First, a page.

The 10‐year inflation rate, which is a measure of expected inflation derived from 10‐year Treasury spreads, shows market participants expect inflation over the next 10 years to be, on average, about 2.9%. At the end of 2021 this number was about 2.4%, so expected inflation over the next 10 years has risen by 0.5%. In part this is because the high inflation baseline (which means high expected inflation for this year) is pushing up the average. However, this increase also brings two other interesting possibilities. First, it may take more time than previously expected for the Fed to bring down inflation—considering inflation is at 8.5%, it has a long way to fall to hit the 2% target. Second, it may be more difficult than expected to bring inflation down to 2%. The Fed is currently telegraphing a rapid rate hike regime, but if in 2024 interest rates are above normal and inflation has cooled to 3%, is the Fed going to feel compelled to slow the economy down, risking recession, to wring out the last 1% of excess inflation?
There’s too many unknowns to confidently forecast the path of inflation. Consumer surveys do offer a reassuring gloss:
Again, we have the pattern in which inflation is expected to be high in 2022, but to cool afterwards‐‐to under 4% within the next 3 years. The question is how robust these survey results are. It’s easy to project low inflation when inflation has been low for many years. Now that inflation is a more salient issue for consumers, it’s unclear how they will view inflation as time passes. If inflation is at 6% at year’s end, will people view this outcome as the glass half‐full (inflation is declining) or half‐empty (inflation is much higher than normal)? We can’t know right now how the trajectory of inflation is going to affect consumer beliefs as to the future—for anyone under 40 in the US, this is their first experience with high inflation.
The bottom line is that the Fed has revolved to curb inflation; we believe that they will have some success doing so, but to what extent and at what cost? A recession would not be a surprise, but it is not preordained.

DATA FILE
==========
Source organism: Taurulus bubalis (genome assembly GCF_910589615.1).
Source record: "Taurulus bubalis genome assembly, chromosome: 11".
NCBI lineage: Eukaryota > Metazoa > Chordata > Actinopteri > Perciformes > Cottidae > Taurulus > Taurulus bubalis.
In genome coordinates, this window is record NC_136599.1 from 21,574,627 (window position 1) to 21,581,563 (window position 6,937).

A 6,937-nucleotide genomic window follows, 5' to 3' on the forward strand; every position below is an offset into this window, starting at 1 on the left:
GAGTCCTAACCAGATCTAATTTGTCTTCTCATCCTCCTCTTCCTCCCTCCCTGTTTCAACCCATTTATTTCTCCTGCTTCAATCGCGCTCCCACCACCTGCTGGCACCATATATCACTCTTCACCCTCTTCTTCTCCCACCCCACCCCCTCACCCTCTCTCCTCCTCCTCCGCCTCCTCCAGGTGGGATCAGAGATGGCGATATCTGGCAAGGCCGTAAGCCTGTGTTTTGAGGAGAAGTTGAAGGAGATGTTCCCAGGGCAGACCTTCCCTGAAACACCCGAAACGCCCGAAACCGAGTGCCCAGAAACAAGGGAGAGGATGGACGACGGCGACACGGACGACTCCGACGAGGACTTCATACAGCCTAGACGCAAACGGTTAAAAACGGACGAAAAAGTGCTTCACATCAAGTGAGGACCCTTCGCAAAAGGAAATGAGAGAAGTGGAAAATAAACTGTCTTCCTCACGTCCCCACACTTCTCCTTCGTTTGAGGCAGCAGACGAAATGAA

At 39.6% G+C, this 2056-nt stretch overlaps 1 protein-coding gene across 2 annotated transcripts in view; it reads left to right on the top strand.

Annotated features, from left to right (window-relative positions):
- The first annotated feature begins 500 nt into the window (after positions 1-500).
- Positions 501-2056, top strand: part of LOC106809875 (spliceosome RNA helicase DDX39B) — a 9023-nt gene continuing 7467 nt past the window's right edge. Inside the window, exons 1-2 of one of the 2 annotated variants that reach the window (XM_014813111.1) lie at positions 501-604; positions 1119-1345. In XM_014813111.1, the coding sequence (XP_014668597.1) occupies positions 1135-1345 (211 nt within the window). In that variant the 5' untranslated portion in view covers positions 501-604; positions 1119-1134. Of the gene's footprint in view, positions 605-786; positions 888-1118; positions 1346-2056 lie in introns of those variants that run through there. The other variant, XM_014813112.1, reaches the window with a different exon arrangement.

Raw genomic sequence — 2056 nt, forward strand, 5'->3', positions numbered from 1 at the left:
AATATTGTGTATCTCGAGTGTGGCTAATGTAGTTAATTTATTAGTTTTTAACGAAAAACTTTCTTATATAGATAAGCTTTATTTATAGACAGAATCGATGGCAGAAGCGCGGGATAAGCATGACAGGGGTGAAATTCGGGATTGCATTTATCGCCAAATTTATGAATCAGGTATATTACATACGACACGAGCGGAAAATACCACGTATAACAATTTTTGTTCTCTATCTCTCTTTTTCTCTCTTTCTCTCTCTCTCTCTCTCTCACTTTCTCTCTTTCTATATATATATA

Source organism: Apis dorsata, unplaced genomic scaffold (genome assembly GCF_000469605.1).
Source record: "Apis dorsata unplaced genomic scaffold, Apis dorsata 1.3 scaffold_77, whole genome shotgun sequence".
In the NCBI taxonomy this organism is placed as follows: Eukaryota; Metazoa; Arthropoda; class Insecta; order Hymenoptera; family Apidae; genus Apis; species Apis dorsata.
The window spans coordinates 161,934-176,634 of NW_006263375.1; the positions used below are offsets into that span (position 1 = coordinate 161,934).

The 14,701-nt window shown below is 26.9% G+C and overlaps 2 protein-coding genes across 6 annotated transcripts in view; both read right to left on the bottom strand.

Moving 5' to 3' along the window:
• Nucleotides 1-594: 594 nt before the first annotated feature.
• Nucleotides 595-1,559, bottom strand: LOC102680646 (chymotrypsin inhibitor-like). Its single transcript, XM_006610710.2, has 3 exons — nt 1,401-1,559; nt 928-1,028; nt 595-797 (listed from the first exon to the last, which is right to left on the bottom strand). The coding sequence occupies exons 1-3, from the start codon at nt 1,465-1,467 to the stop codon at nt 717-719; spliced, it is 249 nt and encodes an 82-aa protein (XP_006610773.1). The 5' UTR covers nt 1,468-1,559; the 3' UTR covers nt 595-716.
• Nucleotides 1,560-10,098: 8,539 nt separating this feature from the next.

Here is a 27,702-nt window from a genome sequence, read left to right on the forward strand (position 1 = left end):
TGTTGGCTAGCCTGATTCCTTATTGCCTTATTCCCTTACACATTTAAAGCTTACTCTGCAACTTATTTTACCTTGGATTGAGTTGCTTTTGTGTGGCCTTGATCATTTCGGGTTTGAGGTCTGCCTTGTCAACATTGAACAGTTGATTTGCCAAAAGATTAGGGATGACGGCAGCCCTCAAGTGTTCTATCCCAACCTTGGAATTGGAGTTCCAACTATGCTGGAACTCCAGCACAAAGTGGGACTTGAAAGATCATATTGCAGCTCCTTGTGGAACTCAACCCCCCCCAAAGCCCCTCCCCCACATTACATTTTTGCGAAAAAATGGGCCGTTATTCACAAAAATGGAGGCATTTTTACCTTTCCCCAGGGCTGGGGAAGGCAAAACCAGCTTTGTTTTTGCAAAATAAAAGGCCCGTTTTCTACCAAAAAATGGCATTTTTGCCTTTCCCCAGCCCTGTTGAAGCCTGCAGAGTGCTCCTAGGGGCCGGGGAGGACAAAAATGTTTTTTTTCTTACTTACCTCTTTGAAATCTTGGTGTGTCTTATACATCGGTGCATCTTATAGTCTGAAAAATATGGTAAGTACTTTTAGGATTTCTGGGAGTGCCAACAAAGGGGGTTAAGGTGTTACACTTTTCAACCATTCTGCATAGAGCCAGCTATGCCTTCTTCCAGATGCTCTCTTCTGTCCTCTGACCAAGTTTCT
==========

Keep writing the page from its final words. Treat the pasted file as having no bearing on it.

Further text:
Despite the long discussion, we should note that there is more to the macroeconomic world than just US inflation; we will touch very briefly on two other topics. First, China’s adherence to its zero‐COVID policy in the midst of the highly contagious omicron variant has meant numerous lockdowns across the country; the overall effect on 2022 Chinese growth and supply chains will be negative, though the size of the effect is still unknown. Second, Russia’s invasion of Ukraine has contributed to energy and food price increases; while there may be a future silver lining if Europe fast‐tracks renewable energy development to reduce dependence on Russian oil and gas, the present is more challenging, with an increased risk of stagflation—stagnant growth and high inflation. There’s also the unanswerable question of how the world changes if Russia’s frustration at being stymied in Ukraine results in their escalation to the use of nuclear weapons.
Even though valuations are less inflated due to the market’s dip in the first quarter, they still remain elevated. The current investment environment is challenging. Recession risks are higher since the Fed now will be undertaking more aggressive rate hikes to curb inflation. Bonds may become more attractive, but not until inflation cools considerably. If we do undergo a stagflationary period, then stocks and bonds are likely to movedownwards at the same time. Liquid alternatives may give an opportunity to better diversify portfolios and provide a more durable set of lower‐risk investments while we wait for interest rates to find a near‐term equilibrium.